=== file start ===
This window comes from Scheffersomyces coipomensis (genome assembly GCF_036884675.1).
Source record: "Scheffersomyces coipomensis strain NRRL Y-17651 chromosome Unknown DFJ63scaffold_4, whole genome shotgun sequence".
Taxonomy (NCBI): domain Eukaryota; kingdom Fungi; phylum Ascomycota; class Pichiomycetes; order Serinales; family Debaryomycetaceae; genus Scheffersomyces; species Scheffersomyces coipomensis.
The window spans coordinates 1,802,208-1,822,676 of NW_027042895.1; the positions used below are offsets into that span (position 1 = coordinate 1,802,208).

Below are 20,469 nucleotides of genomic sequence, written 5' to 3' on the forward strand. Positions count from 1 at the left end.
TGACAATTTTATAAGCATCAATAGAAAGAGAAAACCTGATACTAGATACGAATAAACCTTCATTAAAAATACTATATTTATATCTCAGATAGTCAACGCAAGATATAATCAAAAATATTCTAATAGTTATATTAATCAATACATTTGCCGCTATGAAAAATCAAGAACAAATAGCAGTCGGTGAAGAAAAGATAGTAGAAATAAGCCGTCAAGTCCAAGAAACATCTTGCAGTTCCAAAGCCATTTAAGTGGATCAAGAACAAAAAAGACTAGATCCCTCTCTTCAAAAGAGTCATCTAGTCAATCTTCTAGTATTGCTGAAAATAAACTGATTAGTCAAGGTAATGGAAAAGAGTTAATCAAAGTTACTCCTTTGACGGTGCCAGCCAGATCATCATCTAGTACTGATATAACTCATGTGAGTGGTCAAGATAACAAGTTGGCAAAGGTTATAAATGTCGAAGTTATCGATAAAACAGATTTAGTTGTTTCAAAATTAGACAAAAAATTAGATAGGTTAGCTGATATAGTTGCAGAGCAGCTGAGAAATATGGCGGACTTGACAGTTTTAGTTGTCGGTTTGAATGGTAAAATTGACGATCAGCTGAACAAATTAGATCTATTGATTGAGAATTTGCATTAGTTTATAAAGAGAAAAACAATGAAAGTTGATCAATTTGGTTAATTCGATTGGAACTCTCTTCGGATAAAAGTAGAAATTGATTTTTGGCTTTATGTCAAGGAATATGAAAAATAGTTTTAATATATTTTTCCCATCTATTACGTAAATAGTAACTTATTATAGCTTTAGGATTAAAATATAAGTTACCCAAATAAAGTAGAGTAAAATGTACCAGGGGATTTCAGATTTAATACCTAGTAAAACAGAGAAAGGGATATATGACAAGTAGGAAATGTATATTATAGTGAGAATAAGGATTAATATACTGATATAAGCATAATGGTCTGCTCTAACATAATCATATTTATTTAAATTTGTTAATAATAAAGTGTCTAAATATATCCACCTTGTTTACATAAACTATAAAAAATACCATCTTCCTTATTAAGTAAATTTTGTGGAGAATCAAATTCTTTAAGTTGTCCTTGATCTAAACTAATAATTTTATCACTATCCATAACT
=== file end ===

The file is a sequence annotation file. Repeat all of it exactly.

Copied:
This window comes from Scheffersomyces coipomensis (genome assembly GCF_036884675.1).
Source record: "Scheffersomyces coipomensis strain NRRL Y-17651 chromosome Unknown DFJ63scaffold_4, whole genome shotgun sequence".
Taxonomy (NCBI): domain Eukaryota; kingdom Fungi; phylum Ascomycota; class Pichiomycetes; order Serinales; family Debaryomycetaceae; genus Scheffersomyces; species Scheffersomyces coipomensis.
The window spans coordinates 1,802,208-1,822,676 of NW_027042895.1; the positions used below are offsets into that span (position 1 = coordinate 1,802,208).

Below are 20,469 nucleotides of genomic sequence, written 5' to 3' on the forward strand. Positions count from 1 at the left end.
TGACAATTTTATAAGCATCAATAGAAAGAGAAAACCTGATACTAGATACGAATAAACCTTCATTAAAAATACTATATTTATATCTCAGATAGTCAACGCAAGATATAATCAAAAATATTCTAATAGTTATATTAATCAATACATTTGCCGCTATGAAAAATCAAGAACAAATAGCAGTCGGTGAAGAAAAGATAGTAGAAATAAGCCGTCAAGTCCAAGAAACATCTTGCAGTTCCAAAGCCATTTAAGTGGATCAAGAACAAAAAAGACTAGATCCCTCTCTTCAAAAGAGTCATCTAGTCAATCTTCTAGTATTGCTGAAAATAAACTGATTAGTCAAGGTAATGGAAAAGAGTTAATCAAAGTTACTCCTTTGACGGTGCCAGCCAGATCATCATCTAGTACTGATATAACTCATGTGAGTGGTCAAGATAACAAGTTGGCAAAGGTTATAAATGTCGAAGTTATCGATAAAACAGATTTAGTTGTTTCAAAATTAGACAAAAAATTAGATAGGTTAGCTGATATAGTTGCAGAGCAGCTGAGAAATATGGCGGACTTGACAGTTTTAGTTGTCGGTTTGAATGGTAAAATTGACGATCAGCTGAACAAATTAGATCTATTGATTGAGAATTTGCATTAGTTTATAAAGAGAAAAACAATGAAAGTTGATCAATTTGGTTAATTCGATTGGAACTCTCTTCGGATAAAAGTAGAAATTGATTTTTGGCTTTATGTCAAGGAATATGAAAAATAGTTTTAATATATTTTTCCCATCTATTACGTAAATAGTAACTTATTATAGCTTTAGGATTAAAATATAAGTTACCCAAATAAAGTAGAGTAAAATGTACCAGGGGATTTCAGATTTAATACCTAGTAAAACAGAGAAAGGGATATATGACAAGTAGGAAATGTATATTATAGTGAGAATAAGGATTAATATACTGATATAAGCATAATGGTCTGCTCTAACATAATCATATTTATTTAAATTTGTTAATAATAAAGTGTCTAAATATATCCACCTTGTTTACATAAACTATAAAAAATACCATCTTCCTTATTAAGTAAATTTTGTGGAGAATCAAATTCTTTAAGTTGTCCTTGATCTAAACTAATAATTTTATCACTATCCATAACT